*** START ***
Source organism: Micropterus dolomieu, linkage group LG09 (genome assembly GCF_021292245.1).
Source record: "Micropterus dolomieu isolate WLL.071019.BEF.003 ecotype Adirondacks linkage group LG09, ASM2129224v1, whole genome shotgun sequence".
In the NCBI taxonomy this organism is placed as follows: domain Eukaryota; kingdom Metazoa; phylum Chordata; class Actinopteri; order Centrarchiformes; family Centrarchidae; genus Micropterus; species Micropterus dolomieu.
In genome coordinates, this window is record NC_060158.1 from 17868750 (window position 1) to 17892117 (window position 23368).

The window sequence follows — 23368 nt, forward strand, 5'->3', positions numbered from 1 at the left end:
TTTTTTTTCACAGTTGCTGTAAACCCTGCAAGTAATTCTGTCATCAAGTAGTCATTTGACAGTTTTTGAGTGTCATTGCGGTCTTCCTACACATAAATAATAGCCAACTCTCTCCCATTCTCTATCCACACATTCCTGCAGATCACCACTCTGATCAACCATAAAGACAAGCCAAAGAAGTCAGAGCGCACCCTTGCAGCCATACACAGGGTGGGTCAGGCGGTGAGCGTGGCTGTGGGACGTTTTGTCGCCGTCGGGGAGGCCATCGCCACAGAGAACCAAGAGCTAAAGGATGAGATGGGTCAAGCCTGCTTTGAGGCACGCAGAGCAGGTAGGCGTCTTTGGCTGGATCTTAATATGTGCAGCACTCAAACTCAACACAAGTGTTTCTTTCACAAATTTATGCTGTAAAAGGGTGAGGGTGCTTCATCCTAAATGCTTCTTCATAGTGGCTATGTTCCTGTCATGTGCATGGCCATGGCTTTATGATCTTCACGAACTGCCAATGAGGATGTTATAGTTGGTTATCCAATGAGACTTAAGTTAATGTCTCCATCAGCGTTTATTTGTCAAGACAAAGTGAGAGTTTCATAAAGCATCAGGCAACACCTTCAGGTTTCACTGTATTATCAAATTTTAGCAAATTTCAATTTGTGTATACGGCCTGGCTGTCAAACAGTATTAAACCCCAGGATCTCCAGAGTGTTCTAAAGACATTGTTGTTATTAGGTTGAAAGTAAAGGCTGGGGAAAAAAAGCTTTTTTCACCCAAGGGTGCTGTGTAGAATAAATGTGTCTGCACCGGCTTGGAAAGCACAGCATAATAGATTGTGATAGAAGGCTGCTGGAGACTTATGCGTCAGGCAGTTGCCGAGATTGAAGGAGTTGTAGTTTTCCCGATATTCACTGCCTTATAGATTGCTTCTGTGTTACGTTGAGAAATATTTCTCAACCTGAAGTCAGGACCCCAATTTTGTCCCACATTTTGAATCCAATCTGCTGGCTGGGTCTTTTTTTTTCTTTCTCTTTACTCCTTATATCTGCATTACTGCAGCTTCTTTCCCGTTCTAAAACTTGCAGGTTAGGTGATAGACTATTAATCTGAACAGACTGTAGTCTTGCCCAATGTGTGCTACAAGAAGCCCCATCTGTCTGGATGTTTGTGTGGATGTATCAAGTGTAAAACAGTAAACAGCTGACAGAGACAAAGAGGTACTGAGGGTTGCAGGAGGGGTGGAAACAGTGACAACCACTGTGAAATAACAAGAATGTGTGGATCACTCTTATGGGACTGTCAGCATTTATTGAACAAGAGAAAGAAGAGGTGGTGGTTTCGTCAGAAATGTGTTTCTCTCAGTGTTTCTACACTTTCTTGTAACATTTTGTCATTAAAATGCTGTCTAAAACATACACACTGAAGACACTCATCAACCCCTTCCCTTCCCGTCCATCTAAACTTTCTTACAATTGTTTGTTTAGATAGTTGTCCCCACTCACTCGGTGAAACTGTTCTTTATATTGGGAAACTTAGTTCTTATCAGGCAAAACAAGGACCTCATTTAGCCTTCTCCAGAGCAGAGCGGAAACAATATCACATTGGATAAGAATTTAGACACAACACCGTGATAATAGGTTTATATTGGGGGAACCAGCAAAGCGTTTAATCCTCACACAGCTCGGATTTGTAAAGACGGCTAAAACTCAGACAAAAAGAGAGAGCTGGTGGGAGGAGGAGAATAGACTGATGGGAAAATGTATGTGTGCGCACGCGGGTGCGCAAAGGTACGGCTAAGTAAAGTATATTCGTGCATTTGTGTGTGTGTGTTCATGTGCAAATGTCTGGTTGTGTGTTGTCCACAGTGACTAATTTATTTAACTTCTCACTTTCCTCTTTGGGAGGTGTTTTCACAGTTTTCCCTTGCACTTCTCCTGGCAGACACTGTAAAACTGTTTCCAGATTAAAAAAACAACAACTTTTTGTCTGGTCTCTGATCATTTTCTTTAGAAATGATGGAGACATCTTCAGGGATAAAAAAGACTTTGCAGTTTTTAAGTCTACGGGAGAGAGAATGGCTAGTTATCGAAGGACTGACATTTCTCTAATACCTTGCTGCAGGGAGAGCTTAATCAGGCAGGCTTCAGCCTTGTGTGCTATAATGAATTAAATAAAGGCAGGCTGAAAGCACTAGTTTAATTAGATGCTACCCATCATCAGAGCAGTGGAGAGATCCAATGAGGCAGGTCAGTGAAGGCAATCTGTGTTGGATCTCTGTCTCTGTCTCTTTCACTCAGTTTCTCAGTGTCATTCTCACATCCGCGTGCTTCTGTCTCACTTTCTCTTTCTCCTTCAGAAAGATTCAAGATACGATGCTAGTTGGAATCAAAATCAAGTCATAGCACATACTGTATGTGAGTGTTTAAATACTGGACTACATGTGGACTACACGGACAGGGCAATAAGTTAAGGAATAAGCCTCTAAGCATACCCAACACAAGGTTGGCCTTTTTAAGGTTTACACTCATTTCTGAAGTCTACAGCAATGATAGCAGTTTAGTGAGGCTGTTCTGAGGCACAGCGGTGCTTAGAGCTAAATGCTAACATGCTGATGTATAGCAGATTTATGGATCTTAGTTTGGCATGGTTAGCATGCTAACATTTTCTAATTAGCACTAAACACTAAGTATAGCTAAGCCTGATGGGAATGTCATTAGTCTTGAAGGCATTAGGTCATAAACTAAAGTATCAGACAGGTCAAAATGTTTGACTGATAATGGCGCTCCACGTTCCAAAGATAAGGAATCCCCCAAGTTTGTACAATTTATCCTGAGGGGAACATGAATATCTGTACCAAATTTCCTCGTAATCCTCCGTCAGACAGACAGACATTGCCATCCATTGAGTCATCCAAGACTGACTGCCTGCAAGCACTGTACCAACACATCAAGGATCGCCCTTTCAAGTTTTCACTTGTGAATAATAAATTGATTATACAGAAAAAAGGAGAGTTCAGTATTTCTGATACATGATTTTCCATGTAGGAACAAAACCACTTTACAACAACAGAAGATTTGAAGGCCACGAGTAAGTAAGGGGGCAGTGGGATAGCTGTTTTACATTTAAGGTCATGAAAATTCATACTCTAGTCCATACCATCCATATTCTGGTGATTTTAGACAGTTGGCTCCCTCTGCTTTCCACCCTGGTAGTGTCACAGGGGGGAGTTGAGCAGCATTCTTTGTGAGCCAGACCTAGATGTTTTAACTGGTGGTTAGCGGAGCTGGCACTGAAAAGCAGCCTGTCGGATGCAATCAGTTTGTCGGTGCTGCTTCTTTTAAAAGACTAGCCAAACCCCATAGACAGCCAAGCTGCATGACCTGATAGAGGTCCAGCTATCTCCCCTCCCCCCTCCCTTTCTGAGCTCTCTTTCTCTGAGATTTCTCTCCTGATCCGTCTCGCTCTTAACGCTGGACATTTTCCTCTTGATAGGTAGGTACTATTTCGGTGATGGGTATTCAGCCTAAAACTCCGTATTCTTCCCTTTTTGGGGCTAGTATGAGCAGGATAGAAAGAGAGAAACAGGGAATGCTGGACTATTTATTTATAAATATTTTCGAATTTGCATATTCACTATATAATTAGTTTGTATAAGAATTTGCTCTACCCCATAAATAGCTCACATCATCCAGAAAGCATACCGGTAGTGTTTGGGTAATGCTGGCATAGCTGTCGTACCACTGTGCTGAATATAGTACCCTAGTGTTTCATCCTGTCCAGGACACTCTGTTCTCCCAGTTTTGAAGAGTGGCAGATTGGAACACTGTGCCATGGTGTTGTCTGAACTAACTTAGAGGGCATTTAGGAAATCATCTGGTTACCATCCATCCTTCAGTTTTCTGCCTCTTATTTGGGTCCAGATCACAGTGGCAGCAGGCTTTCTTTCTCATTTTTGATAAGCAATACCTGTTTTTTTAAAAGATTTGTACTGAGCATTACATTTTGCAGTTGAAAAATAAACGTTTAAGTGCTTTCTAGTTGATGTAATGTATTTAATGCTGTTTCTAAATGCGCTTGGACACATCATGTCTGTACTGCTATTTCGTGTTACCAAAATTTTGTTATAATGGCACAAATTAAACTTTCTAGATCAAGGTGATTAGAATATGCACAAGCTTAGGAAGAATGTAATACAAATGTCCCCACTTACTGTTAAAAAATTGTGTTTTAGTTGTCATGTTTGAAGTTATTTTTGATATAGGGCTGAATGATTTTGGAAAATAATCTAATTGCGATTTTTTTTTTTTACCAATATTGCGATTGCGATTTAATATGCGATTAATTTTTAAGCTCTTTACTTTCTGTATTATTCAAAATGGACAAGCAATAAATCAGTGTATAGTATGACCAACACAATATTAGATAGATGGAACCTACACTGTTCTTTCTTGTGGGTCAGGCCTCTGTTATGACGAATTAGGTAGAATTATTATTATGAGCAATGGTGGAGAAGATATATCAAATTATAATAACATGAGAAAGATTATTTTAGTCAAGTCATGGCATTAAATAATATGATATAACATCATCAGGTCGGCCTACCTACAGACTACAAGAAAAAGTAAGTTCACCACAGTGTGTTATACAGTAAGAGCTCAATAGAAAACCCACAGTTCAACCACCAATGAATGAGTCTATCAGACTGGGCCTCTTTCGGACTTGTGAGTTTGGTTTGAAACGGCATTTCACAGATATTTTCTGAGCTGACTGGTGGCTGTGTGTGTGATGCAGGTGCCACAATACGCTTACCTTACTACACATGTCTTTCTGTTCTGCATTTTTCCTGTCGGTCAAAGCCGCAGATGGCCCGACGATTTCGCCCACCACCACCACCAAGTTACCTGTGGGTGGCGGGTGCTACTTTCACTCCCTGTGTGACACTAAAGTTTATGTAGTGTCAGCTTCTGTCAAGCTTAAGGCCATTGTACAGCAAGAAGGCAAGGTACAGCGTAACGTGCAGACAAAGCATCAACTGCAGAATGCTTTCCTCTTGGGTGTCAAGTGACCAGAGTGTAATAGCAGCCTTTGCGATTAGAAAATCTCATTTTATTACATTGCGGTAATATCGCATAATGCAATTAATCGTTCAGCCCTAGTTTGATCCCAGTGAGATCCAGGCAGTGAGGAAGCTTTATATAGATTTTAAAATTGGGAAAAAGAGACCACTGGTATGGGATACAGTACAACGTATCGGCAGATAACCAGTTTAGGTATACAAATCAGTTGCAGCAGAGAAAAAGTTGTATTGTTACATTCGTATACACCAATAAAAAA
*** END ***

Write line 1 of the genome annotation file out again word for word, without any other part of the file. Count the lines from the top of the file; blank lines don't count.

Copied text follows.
Source organism: Micropterus dolomieu, linkage group LG09 (genome assembly GCF_021292245.1).